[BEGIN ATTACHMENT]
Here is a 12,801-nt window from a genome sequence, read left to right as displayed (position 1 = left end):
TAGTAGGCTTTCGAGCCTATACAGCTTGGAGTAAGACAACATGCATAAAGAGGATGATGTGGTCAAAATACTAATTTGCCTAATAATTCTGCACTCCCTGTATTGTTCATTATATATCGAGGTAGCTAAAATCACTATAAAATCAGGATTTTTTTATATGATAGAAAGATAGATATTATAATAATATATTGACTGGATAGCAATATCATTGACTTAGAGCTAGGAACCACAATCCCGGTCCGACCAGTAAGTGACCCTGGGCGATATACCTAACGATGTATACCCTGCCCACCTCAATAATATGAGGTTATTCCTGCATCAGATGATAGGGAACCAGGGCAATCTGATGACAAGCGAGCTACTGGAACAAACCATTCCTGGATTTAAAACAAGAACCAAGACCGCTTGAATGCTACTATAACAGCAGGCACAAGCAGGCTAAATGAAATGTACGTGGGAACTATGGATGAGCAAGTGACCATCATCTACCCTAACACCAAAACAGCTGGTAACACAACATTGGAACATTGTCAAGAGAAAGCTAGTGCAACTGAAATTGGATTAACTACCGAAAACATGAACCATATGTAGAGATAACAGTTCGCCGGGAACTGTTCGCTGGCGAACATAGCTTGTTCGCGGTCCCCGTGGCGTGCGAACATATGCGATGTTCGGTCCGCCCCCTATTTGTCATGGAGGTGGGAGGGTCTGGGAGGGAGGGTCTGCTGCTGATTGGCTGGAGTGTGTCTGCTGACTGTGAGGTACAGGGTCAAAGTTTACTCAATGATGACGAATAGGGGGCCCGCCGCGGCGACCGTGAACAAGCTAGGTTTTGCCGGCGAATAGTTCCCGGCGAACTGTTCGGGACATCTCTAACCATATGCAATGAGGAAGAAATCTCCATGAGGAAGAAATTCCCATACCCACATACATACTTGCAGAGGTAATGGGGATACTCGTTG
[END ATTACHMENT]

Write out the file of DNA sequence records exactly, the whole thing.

Here is a 12,801-nt window from a genome sequence, read left to right as displayed (position 1 = left end):
TAGTAGGCTTTCGAGCCTATACAGCTTGGAGTAAGACAACATGCATAAAGAGGATGATGTGGTCAAAATACTAATTTGCCTAATAATTCTGCACTCCCTGTATTGTTCATTATATATCGAGGTAGCTAAAATCACTATAAAATCAGGATTTTTTTATATGATAGAAAGATAGATATTATAATAATATATTGACTGGATAGCAATATCATTGACTTAGAGCTAGGAACCACAATCCCGGTCCGACCAGTAAGTGACCCTGGGCGATATACCTAACGATGTATACCCTGCCCACCTCAATAATATGAGGTTATTCCTGCATCAGATGATAGGGAACCAGGGCAATCTGATGACAAGCGAGCTACTGGAACAAACCATTCCTGGATTTAAAACAAGAACCAAGACCGCTTGAATGCTACTATAACAGCAGGCACAAGCAGGCTAAATGAAATGTACGTGGGAACTATGGATGAGCAAGTGACCATCATCTACCCTAACACCAAAACAGCTGGTAACACAACATTGGAACATTGTCAAGAGAAAGCTAGTGCAACTGAAATTGGATTAACTACCGAAAACATGAACCATATGTAGAGATAACAGTTCGCCGGGAACTGTTCGCTGGCGAACATAGCTTGTTCGCGGTCCCCGTGGCGTGCGAACATATGCGATGTTCGGTCCGCCCCCTATTTGTCATGGAGGTGGGAGGGTCTGGGAGGGAGGGTCTGCTGCTGATTGGCTGGAGTGTGTCTGCTGACTGTGAGGTACAGGGTCAAAGTTTACTCAATGATGACGAATAGGGGGCCCGCCGCGGCGACCGTGAACAAGCTAGGTTTTGCCGGCGAATAGTTCCCGGCGAACTGTTCGGGACATCTCTAACCATATGCAATGAGGAAGAAATCTCCATGAGGAAGAAATTCCCATACCCACATACATACTTGCAGAGGTAATGGGGATACTCGTTG